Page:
When the use of the paging file is at or above 90 The system and the applications are unable to function correctly and will encounter slowdowns. The paging file you choose to use to be sufficient in size that, at any given moment that only 50 to 75% is being used at most , though lower numbers are more desirable.
Monitoring Context Switches
A context switch happens by switching the processor’s processor from one thread or process to another. Context switching is usually computationally demanding. Context switching can consume significant CPU resources and could be among the most costly operations of an OS. Thus, servers need to be set up and managed in a way that avoids excessively switching contexts in the maximum extent that is possible.
The high amount of context switches may be the result of a number of processes that are running at a high speed as well as a few idle ones. If the CPU utilization is low and the number of context switches is excessive, you’ll be required to pinpoint and eliminate the program responsible for the switches. Most likely, the increase in the rate of switching contexts could be due to an application-related bug.
The following figure shows servers’ context switches that was tracked over the course of the course of a week. In this instance an application update occurred just at the time the rate of context switching on the server was increased nearly four-fold.
If this type of change were to occur on all Virtual Machines (VMs) which are running on hypervisors, the effect on the hypervisor’s utilization of compute could be significant. A server monitoring tool should be able to detect and alert administrators to these abnormalities. In this case the higher context switching rate was caused by an issue with the application which was updated.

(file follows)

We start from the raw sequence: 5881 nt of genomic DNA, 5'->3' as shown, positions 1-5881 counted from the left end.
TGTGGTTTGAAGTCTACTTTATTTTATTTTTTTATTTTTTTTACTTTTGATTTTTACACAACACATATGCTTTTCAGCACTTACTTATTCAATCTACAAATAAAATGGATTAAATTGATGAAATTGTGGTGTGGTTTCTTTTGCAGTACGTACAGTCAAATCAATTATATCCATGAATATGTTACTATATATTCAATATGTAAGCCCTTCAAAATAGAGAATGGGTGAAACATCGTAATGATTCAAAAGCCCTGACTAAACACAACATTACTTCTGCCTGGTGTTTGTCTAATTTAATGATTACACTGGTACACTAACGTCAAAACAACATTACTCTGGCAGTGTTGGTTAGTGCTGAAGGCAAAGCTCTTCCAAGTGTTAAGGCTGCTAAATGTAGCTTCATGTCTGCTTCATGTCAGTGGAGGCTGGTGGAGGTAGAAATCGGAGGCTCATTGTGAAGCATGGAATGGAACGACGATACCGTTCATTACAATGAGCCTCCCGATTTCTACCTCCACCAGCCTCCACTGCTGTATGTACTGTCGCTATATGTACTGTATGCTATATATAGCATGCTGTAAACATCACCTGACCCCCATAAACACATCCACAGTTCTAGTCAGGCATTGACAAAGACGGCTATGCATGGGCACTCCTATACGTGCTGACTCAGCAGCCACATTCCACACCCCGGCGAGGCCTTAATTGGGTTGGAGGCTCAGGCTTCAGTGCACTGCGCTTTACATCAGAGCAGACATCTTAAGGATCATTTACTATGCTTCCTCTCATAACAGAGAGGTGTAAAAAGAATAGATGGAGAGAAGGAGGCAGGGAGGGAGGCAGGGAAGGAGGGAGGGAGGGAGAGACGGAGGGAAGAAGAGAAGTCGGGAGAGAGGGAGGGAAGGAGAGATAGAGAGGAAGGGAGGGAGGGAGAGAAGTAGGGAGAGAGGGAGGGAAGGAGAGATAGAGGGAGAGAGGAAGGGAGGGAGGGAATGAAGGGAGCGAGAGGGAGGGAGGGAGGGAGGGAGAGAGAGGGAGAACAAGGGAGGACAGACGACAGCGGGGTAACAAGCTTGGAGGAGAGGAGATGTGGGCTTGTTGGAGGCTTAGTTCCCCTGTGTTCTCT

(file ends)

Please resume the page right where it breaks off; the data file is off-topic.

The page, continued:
A sudden increase in the number of the number of switches in a server’s context is a sign of a problem.
Monitoring Time Synchronization
When several systems connected to the same network connect to files or communicate with one another, various tasks they carry out could be time-bound, or need to be completed in a sequential manner. The system clocks are frequently used to accomplish this, but when the clocks of the system on different systems don’t have the exact time, the consequences could be disastrous.
For instance, if two machines share files on an internet connection the clocks of these machines should be synced to identify when the files were altered. Inaccurate clocks can cause conflicting versions or lead to data to be lost. In the case of a Microsoft Windows domain, timestamps are used to resolve Active Directory replication conflicts. Kerberos authentication also is dependent on time stamps.
They are used to guard against replay attacks, where the authenticating packet gets intercepted by the network, only to be resent later in order to authenticate on the initial sender’s behalf. When an Windows server receives an authentication request from Kerberos it compares the timestamp of the request to the local time.